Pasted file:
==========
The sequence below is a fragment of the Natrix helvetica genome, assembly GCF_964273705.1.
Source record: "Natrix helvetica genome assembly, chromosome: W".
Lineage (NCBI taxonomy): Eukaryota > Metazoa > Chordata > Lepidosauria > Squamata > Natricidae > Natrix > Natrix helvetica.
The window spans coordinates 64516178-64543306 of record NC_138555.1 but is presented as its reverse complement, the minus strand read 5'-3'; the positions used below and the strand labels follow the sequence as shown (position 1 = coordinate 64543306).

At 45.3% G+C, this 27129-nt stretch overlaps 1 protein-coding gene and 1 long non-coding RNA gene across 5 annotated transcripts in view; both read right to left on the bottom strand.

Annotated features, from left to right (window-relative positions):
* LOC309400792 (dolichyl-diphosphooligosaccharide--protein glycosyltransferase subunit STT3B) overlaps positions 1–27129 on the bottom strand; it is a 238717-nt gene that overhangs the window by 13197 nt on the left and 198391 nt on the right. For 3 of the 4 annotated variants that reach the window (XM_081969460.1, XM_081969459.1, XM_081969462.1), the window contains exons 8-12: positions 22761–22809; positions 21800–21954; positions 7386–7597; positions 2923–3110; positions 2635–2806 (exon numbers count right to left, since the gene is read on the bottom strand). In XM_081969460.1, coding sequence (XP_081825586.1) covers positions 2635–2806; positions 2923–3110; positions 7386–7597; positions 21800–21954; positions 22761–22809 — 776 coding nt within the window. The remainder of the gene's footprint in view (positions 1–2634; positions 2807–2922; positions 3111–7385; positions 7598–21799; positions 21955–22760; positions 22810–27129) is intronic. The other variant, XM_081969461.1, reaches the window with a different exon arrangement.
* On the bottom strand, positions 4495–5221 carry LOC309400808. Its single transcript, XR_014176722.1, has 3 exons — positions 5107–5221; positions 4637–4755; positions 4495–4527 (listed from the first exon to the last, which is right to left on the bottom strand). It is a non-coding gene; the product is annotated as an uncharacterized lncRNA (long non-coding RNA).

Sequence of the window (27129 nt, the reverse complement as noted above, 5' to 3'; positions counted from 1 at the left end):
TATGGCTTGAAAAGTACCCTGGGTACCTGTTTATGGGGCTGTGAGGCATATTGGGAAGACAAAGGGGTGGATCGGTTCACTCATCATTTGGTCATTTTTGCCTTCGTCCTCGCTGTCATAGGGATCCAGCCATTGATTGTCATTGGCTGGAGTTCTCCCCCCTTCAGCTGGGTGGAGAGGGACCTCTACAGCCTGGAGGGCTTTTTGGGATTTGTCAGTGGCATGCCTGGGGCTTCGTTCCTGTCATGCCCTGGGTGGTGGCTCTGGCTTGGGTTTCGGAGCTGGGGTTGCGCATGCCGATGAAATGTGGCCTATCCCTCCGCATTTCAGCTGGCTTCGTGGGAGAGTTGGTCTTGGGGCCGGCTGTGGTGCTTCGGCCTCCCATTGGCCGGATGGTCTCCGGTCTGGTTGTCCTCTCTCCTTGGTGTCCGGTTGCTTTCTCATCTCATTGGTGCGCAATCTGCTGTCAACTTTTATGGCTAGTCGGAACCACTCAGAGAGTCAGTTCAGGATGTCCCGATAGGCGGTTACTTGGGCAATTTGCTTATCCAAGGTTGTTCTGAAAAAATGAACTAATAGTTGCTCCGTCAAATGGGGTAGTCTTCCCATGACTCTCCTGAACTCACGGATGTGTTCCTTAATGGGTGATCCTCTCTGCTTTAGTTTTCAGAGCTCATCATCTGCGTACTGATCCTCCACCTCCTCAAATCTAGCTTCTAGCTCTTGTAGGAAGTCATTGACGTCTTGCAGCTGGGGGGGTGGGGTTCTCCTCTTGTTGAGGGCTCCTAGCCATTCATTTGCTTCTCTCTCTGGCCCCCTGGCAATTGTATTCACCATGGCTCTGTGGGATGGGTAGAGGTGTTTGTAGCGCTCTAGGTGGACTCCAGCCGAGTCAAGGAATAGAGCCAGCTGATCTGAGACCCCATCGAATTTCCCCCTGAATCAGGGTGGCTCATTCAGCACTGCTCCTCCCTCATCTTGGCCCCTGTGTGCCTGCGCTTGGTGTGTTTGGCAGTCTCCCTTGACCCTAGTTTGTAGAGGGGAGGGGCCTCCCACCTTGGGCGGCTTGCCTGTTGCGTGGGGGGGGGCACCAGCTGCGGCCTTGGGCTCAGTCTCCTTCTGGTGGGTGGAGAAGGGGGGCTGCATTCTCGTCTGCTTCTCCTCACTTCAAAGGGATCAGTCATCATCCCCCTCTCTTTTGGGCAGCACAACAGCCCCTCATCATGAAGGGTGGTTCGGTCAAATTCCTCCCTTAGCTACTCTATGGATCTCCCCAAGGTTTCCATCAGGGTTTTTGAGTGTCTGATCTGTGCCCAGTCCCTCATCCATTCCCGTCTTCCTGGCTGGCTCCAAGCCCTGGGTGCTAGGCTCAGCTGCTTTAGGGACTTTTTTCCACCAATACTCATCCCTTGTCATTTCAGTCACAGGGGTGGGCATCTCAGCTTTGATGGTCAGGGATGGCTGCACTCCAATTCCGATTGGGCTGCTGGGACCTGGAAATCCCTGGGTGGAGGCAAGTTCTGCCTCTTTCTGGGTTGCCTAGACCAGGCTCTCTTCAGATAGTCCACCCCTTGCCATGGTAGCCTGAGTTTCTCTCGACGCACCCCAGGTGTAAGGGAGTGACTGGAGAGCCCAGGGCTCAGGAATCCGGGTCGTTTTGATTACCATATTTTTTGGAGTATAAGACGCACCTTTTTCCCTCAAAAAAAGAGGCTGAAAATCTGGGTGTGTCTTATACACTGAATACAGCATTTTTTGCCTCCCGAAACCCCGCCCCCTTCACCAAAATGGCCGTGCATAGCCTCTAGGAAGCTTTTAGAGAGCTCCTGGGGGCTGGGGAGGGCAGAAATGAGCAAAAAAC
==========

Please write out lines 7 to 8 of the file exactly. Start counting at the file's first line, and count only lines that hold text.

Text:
* LOC309400792 (dolichyl-diphosphooligosaccharide--protein glycosyltransferase subunit STT3B) overlaps positions 1–27129 on the bottom strand; it is a 238717-nt gene that overhangs the window by 13197 nt on the left and 198391 nt on the right. For 3 of the 4 annotated variants that reach the window (XM_081969460.1, XM_081969459.1, XM_081969462.1), the window contains exons 8-12: positions 22761–22809; positions 21800–21954; positions 7386–7597; positions 2923–3110; positions 2635–2806 (exon numbers count right to left, since the gene is read on the bottom strand). In XM_081969460.1, coding sequence (XP_081825586.1) covers positions 2635–2806; positions 2923–3110; positions 7386–7597; positions 21800–21954; positions 22761–22809 — 776 coding nt within the window. The remainder of the gene's footprint in view (positions 1–2634; positions 2807–2922; positions 3111–7385; positions 7598–21799; positions 21955–22760; positions 22810–27129) is intronic. The other variant, XM_081969461.1, reaches the window with a different exon arrangement.
* On the bottom strand, positions 4495–5221 carry LOC309400808. Its single transcript, XR_014176722.1, has 3 exons — positions 5107–5221; positions 4637–4755; positions 4495–4527 (listed from the first exon to the last, which is right to left on the bottom strand). It is a non-coding gene; the product is annotated as an uncharacterized lncRNA (long non-coding RNA).